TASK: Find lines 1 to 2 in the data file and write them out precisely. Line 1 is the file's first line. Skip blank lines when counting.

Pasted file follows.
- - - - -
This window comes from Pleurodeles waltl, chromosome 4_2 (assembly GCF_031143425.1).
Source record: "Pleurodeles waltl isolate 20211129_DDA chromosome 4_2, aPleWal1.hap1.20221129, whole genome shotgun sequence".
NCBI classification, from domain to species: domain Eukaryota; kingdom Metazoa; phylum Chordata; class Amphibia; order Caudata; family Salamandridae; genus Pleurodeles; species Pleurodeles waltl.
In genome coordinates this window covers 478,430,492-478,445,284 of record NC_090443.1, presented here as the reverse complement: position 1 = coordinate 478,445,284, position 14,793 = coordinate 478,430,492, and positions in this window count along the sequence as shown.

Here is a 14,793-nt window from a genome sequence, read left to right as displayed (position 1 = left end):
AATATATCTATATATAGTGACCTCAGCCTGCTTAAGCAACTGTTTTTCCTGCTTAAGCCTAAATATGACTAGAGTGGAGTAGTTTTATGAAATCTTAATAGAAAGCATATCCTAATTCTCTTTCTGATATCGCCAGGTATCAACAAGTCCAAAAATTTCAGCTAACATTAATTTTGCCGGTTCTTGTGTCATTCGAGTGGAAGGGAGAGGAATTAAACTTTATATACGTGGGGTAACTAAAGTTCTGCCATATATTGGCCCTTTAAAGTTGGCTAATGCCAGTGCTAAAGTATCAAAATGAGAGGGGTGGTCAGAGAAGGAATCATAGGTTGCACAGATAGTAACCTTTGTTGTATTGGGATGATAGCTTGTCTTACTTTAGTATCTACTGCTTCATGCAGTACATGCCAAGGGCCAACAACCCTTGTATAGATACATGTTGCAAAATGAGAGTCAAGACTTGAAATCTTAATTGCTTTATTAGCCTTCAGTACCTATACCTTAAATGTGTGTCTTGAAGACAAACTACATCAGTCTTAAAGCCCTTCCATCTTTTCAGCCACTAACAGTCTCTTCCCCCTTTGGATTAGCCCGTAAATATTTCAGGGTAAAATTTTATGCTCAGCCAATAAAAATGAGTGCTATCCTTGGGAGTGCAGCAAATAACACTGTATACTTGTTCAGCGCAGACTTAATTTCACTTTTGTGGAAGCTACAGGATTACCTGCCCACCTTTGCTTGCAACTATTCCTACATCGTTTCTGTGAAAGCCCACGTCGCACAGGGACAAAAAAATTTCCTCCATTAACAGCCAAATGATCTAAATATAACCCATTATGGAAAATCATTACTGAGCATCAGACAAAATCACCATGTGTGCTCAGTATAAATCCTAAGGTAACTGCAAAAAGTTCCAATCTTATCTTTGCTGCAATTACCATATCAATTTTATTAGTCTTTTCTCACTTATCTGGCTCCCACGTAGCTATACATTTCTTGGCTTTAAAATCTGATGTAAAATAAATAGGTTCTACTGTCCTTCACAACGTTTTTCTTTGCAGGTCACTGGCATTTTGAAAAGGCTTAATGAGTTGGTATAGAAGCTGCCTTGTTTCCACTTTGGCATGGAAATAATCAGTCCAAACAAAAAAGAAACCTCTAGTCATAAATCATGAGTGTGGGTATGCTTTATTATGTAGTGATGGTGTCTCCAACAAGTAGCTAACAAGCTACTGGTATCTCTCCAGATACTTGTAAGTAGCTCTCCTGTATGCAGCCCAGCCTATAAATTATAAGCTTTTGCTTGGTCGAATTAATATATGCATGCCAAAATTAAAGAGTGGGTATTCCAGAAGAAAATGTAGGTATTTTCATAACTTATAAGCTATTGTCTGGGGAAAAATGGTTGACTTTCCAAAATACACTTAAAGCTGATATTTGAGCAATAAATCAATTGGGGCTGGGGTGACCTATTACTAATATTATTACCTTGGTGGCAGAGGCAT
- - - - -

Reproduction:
This window comes from Pleurodeles waltl, chromosome 4_2 (assembly GCF_031143425.1).
Source record: "Pleurodeles waltl isolate 20211129_DDA chromosome 4_2, aPleWal1.hap1.20221129, whole genome shotgun sequence".